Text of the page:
Saturday, October 30, 2004

Kid Stuff

Kristi: I'm glad you're not three years old anymore.

Emma: Thank you for the lovely compliment.

Thursday, October 28, 2004

Good dog!

Courtesy of Steve Gilliard:

Wednesday, October 27, 2004

Busy Busy Busy

So much little stuff going on. Smudge is amazingly noisy and needy, and much more fond of me and Kristi than he is of Emma. Free Image Hosting at Emma, consequently, is becoming somewhat bored with him. I suppose we should have predicted all of that. He's getting along okay with Rambis, who has become the most tolerant cat ever in her old age. Izzy, however, is obviously holding a grudge about the whole situation, and I wonder if they'll ever coexist happily.

At work, the long-awaited move is tomorrow night. My new cube will look exactly like my old cube, only much neater; moving is great incentive to throw things out. Just ask Heather. (Or come to think of it, maybe you shouldn't.) Oh, and it'll have a window next to it. That's a sure sign that I've moved up as high as I'm going to go. The next "promotion," they'll put me outside the window.

As long as I'm catching up on old posts, "The Princess Bride" finally turned up. Remember when I said it wasn't in the DVD player? I was wrong. The problem is, it was in the DVD player. Like, way in. Don't ask me how that happened; I really don't want to think about it. The player was making a very unpleasant grinding sound when playing other discs, and finally just stopped playing anything. Since there was a library DVD inside it at the time, and since the drawer wouldn't open, I unscrewed the cover. And there was "The Princess Bride". Apparently it was shorting something out; after I removed it, the player worked perfectly.

I still haven't tried to play it yet; I know it's ruined, but I don't have the heart to actually witness it. Kristi thinks I'm nuts.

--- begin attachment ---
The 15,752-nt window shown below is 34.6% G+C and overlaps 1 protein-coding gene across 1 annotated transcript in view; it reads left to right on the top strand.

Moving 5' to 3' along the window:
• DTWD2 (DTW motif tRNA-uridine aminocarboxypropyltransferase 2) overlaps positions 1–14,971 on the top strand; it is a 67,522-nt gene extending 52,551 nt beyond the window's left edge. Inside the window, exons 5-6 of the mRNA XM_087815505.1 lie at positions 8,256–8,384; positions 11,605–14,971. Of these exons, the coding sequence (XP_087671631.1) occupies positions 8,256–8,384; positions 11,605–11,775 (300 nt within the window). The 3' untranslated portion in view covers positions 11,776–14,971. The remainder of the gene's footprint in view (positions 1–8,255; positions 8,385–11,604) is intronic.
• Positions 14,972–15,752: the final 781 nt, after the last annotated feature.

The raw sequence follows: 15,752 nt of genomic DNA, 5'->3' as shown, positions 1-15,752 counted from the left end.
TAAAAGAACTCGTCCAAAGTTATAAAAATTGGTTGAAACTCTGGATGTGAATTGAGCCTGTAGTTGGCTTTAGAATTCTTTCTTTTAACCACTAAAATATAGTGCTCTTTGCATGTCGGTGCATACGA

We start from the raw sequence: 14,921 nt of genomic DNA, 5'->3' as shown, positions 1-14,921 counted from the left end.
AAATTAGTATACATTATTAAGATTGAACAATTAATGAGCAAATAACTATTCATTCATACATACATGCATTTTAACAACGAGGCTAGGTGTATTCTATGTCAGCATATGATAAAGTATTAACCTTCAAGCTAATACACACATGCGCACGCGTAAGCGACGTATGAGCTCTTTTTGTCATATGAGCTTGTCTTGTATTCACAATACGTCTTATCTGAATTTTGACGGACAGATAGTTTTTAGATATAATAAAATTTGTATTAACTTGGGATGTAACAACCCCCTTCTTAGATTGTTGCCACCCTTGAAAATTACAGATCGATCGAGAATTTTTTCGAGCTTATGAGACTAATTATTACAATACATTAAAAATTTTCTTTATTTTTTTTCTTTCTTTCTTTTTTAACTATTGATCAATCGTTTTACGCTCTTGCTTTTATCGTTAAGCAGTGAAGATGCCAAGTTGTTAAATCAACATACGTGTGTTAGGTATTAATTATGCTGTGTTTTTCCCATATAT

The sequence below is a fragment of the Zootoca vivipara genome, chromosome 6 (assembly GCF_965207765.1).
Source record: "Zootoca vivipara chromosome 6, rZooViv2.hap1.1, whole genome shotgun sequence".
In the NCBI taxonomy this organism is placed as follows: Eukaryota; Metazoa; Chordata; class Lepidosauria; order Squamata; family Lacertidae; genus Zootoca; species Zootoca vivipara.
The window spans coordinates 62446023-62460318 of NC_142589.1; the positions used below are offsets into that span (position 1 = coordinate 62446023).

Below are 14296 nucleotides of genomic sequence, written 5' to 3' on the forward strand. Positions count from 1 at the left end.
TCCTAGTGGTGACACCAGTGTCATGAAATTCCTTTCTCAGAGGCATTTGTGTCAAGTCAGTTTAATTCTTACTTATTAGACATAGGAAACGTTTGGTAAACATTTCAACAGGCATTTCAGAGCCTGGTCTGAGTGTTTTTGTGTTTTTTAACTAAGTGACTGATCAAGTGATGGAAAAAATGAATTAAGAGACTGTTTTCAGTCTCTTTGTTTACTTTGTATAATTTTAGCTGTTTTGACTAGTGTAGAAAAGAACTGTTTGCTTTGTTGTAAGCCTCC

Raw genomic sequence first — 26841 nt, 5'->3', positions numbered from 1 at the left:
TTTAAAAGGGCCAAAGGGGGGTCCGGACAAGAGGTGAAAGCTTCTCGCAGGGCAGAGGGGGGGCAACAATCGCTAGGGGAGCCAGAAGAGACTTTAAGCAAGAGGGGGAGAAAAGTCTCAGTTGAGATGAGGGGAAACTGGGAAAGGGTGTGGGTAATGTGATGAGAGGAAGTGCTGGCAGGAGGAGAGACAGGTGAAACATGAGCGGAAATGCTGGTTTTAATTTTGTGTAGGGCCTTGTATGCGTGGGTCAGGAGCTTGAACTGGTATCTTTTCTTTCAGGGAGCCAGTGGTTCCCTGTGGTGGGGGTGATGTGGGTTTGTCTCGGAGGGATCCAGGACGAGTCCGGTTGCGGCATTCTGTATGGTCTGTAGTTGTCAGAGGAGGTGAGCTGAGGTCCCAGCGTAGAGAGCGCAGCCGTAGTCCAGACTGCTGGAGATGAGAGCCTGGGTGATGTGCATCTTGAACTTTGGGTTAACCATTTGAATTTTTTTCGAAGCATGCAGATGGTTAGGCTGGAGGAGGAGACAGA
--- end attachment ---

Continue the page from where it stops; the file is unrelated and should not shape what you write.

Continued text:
Friday, October 22, 2004


Remember when I asked if I was cruel?

Meet Smudge -- or, more formally, SmudgyCheeks. Smudge joins us today from the St. Paul animal shelter. I have no idea how we're going to keep Smudge out of Ram's food, or Ram out of Smudge's. Free Image Hosting at But Emma has worked hard at her reading vocabulary, and we felt a big reward was required. They don't get any bigger than this.

Smudge is about seven weeks old. He's the first confirmed male in the house outside of me (if anybody knows how to determine the gender of an ornamental goldfish, please let me know). I hope this means I'll have somebody to drink beer and watch football with.

He'll be spending the night in Emma's room; we've set up all of the kitty essentials in there for him, and perhaps they'll bond better this way. It also gives Ram and Izzy a chance to get used to the idea of another cat in the house without having to confront the reality of it face to face.

We're optimistic that our girls won't make a big thing out of Smudge's presence here. We've got three things working in our favor. First, they're old and he's very young; they really shouldn't see him as a threat at this age and size. Second, he's a male. In the past, back when we lived in the country, we had cats visit us from time to time. Strays, neighborhood cats, whatever. Ram and Izzy were always more accepting of the male visitors than the females. And third, he'll be Emma's cat; Ram will still have me, and Izzy will still have Kristi. And Ram and Izzy will have to put up with far less of Emma's attention, which can only make them happy, I think.

Thursday, October 21, 2004

Odds, Please?

Boston has come back from an 0-3 deficit to win the American League pennant. That, in itself, reflects a phenomenal disregard for the law of averages. But if Houston wins game 7 against St. Louis and takes the National League pennant, we'll have a Texas team versus a Massachusetts team vying for the championship at the same time a Texas politician and a Massachusetts politician are in the final throes of their presidential race, and I'll be borrowing Shiva's tin-foil hat.

Seriously, what are the odds here? Has it ever happened that the World Series teams have reflected the state allegiences of the presidential candidates? I've looked, and the answer appears to be no. In 1972 we had Nixon, a Californian, and the Oakland A's -- but the A's played Cincinnati, and McGovern wasn't from Ohio. In 1932 you had FDR and the Yankees -- but the Cubs were from Illinois, and Hoover was from Iowa. 1936 is close: both teams were from Roosevelt's home state of New York. But his opponent, Alf Landon, was from Kansas, so it really doesn't count, does it? Reverse situation in 1920, when two Ohioans, Harding and Cox, ran, and Cleveland was in the Series.

There may be other one-team years, but it appears this year has a chance to be a true first, if the Astros win. And God, I hope they don't, because what passes for political discourse now in this country will end up reduced to talk about whether Bush needs to send in a reliever, or whether Kerry is going to choke like famous Boston teams past.

Saturday, October 16, 2004

Living History

Apologies in advance; this is likely a long, rambling post. But it's an interesting story -- at least, it is for me.